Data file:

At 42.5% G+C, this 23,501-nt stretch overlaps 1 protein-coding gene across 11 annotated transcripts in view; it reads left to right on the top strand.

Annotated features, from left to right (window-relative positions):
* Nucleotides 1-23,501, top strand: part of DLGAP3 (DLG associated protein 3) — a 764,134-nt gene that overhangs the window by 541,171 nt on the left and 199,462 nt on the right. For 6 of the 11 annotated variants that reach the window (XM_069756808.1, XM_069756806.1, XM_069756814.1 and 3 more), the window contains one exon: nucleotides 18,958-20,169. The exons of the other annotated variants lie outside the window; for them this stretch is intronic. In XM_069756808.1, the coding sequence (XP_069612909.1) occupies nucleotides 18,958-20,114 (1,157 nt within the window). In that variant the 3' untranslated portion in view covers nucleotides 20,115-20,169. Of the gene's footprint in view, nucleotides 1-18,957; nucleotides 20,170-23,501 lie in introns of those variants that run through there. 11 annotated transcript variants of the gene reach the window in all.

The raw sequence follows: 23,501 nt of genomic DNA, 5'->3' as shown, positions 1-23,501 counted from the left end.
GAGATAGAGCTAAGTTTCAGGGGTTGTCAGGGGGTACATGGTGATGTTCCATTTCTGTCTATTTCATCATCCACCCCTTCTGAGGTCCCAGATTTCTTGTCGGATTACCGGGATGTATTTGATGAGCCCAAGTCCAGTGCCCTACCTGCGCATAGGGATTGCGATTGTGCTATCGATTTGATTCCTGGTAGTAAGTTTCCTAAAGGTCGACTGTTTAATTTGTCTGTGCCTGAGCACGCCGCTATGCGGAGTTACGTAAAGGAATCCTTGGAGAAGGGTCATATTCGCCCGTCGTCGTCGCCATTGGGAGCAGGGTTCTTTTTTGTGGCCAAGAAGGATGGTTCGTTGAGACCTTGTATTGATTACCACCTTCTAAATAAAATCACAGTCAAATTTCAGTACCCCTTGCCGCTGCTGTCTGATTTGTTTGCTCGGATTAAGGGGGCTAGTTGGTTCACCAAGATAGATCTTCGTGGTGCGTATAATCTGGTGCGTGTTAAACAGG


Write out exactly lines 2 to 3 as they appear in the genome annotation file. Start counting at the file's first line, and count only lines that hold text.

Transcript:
Annotated features, from left to right (window-relative positions):
* Nucleotides 1-23,501, top strand: part of DLGAP3 (DLG associated protein 3) — a 764,134-nt gene that overhangs the window by 541,171 nt on the left and 199,462 nt on the right. For 6 of the 11 annotated variants that reach the window (XM_069756808.1, XM_069756806.1, XM_069756814.1 and 3 more), the window contains one exon: nucleotides 18,958-20,169. The exons of the other annotated variants lie outside the window; for them this stretch is intronic. In XM_069756808.1, the coding sequence (XP_069612909.1) occupies nucleotides 18,958-20,114 (1,157 nt within the window). In that variant the 3' untranslated portion in view covers nucleotides 20,115-20,169. Of the gene's footprint in view, nucleotides 1-18,957; nucleotides 20,170-23,501 lie in introns of those variants that run through there. 11 annotated transcript variants of the gene reach the window in all.